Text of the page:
_Author’s Note: My advertised column on conspiracy theories and NASCAR will run next week. I felt that the Earnhardt, Jr. situation warranted some comment this week. But not to fear, The Roswell 500 will run next week._
The announcement that much of NASCAR Nation has been waiting for with baited breath came Thursday: Dale Earnhardt, Jr. and crew chief Tony Eury, Jr. will part ways, effective immediately. Hendrick Motorsports team manager Brian Whitesell will be on top of the pit box this weekend at Dover, and then veteran head wrench Lance McGrew will take the reins on an interim basis while a permanent replacement is sought.
Both Whitesell and McGrew have found victory lane as crew chiefs, Whitesell with Jeff Gordon and McGrew with several drivers from the Camping World Truck Series and up. Though it is easy to lose sight of with the way things have been going, Earnhardt has a decent record himself–his 18 Cup wins rank ninth among active drivers. He has more wins than Carl Edwards, Greg Biffle, or Kyle Busch, in fact. The majority of his success came with a crew chief other than Eury, Jr. All of which adds up to mean only one thing.
It’s do or die time.
Many fans and media have called for Eury, Jr.’s dismissal in recent weeks as their performance was lackluster, to say the least. It came to a head this week at Lowe’s Motor Speedway, where Earnhardt finished a miserable 40th in the Coca-Cola 600 with no immediate mechanical issues. Eury will remain with Hendrick Motorsports’ research and development division. Upon the announcement of the split, Eury expressed a myriad of emotions. “I have mixed feelings, and that’s just natural,” Eury said. “But I enjoy working at Hendrick Motorsports, and this is where I want to be. I’ll do whatever I can to help all of our teams and try to be a part of another championship. I think a new challenge will be good.” That may be Eury putting on a brave face, but it could also be a relief to the beleaguered mechanic, who has taken the brunt of abuse from Earnhardt’s legion of fans for their performance.
Even Earnhardt, who said a few weeks ago that he’d rather not win with Eury than win with another crew chief, was resigned to the need for change and disappointed, admitting that all was not well in the No. 88 camp. “We’ve been sort of at odds with each other over the last couple of weeks. As a whole, our relationship is really, really strong, and we’ve always really had a great enthusiasm to work together. We came to Hendrick with a little bit of a risk. We felt a lot of pressure when we went to Rick to work, but we jumped in with both feet and really felt like we were going to make it happen. It’s really, really disappointing that it didn’t work out like we wanted.”
Earnhardt has a reputation of being kind of, for lack of better words, high maintenance. While able to communicate a racecar effectively to a crew chief–he was praised for just that ability by teammate Jimmie Johnson, who is possibly the best in the business at communicating what a racecar is doing–he has a tendency to let emotion get the better of him when things aren’t going well, and Eury’s weakness was the inability to rein him in when that happened, a combination which often led to a minor (or major) meltdown of the team structure. Earnhardt and Eury are probably the closest driver-crew chief combination in the business. Not even Johnson and Chad Knaus are as tight as the two cousins who grew up racing together.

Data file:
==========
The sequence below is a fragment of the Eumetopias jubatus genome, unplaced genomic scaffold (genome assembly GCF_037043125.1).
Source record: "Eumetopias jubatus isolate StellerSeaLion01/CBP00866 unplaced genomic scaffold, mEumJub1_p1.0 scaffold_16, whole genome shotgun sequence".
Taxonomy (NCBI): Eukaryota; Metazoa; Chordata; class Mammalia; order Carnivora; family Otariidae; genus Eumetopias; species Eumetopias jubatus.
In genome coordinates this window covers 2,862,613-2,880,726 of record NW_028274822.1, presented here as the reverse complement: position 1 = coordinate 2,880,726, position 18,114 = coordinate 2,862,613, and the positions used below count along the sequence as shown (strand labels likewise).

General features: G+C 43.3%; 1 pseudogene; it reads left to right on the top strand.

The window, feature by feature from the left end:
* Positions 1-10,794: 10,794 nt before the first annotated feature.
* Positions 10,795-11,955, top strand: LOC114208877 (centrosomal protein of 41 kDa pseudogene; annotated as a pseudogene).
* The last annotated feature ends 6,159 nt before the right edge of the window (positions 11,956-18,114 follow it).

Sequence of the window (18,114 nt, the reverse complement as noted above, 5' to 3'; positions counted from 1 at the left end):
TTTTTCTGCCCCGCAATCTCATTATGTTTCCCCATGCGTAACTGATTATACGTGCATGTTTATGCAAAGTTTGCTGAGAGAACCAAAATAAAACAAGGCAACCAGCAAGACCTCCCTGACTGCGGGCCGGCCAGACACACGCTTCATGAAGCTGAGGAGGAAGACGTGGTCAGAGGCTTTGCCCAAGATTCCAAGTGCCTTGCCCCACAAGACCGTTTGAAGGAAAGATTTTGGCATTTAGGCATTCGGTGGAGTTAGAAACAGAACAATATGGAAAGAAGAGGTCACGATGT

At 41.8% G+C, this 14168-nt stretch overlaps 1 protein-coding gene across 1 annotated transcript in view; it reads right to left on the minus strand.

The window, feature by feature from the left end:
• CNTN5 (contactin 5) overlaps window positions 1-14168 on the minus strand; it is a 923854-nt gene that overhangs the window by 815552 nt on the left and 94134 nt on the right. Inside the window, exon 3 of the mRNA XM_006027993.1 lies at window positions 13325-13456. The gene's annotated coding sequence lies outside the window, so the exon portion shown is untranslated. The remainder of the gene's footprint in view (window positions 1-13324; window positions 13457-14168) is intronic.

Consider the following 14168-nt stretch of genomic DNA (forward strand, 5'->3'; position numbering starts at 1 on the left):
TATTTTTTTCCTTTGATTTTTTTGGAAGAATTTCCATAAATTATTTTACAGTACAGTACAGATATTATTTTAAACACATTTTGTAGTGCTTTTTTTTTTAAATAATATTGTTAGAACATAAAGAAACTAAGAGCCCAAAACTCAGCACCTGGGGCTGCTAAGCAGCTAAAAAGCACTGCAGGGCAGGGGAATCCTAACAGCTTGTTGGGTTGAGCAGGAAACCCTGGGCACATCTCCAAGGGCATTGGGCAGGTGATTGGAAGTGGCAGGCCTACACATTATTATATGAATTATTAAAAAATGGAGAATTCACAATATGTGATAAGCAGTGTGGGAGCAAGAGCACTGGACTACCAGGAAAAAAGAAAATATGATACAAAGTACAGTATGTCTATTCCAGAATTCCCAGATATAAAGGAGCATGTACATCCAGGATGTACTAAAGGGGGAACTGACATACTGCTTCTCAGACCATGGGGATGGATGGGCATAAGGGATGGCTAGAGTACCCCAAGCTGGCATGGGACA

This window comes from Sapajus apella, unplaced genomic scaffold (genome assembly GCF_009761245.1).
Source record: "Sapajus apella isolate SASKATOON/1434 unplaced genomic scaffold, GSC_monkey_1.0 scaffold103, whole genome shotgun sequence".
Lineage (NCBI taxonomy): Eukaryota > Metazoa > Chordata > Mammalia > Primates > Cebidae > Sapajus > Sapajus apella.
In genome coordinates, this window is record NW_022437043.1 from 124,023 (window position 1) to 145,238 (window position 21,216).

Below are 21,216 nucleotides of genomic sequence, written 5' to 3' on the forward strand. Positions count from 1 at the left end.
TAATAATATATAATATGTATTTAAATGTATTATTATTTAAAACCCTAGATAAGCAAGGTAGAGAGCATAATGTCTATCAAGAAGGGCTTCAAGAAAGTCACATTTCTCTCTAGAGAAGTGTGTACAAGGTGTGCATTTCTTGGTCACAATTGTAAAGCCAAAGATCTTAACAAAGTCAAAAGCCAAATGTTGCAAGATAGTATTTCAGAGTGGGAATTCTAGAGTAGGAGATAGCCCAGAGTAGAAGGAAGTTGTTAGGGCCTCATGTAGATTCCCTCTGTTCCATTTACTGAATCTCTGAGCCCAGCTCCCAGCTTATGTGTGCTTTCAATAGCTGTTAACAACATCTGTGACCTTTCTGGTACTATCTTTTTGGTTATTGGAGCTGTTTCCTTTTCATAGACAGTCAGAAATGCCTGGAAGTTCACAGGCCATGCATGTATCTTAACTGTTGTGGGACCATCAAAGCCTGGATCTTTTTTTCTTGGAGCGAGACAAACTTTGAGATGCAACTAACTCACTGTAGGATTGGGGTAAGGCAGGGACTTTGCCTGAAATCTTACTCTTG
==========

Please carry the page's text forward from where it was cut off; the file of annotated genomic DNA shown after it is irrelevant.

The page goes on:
Which, ironically, may have been the problem all along. It’s hard to tell someone who is your best friend to shut up and drive, even if he needs to both hear and heed it. It’s hard to listen to someone you regard as your equal when they are telling you to shut up and drive and the racecar he gave you isn’t cooperating. And so the vicious circle began: the car not handling right for Earnhardt, Earnhardt growing frustrated as pit stops rolled by and Eury couldn’t fix the car, and finally the communication dissolving completely, causing the car to remain stagnant, at best, while all around them, cars were slowly being adjusted into improvement.
And now race fans everywhere will know for sure if Eury was the problem or if Earnhardt is, as some suggest, overrated as a driver. It’s not an observation to be made in a week or two, but as summer heats up, it will be time to take a long hard look at the No. 88 team, as well as the driver. If they are running where most think Earnhardt is capable of, top 15 each week at the bare minimum, then it’s time to reevaluate what the driver truly is capable of. That doesn’t mean his job is unsafe–there is a lot to be said for having a driver as marketable as Earnhardt is among his HMS teammates whose age and seeming polarization of fans make them slightly less marketable than Earnhardt in today’s world where winning races is only a piece of the puzzle. But it does mean that many people, fans and insiders alike would have to come to an uncomfortable realization that as popular as Earnhardt is, he may never be a championship caliber driver in today’s NASCAR.
If McGrew can turn Earnhardt’s season around, he will find himself a popular man indeed. And it is certainly possible. McGrew has guided drivers of all personality types from wise-beyond-their years Ricky Hendrick and Brian Vickers to the volatile, sometimes explosive Kyle Busch to victory lane. If he can stand up to Earnhardt’s frustration, turn it around so that Junior communicates racecar and not emotion, and then use it to turn the racecars around on the track, then this could be a very successful team indeed. Success remains sight unseen, but it cannot remain that way for long, for the sake of team, driver, owner, and fans. Change blew into Hendrick Motorsports, and with change comes hope.
The time is now.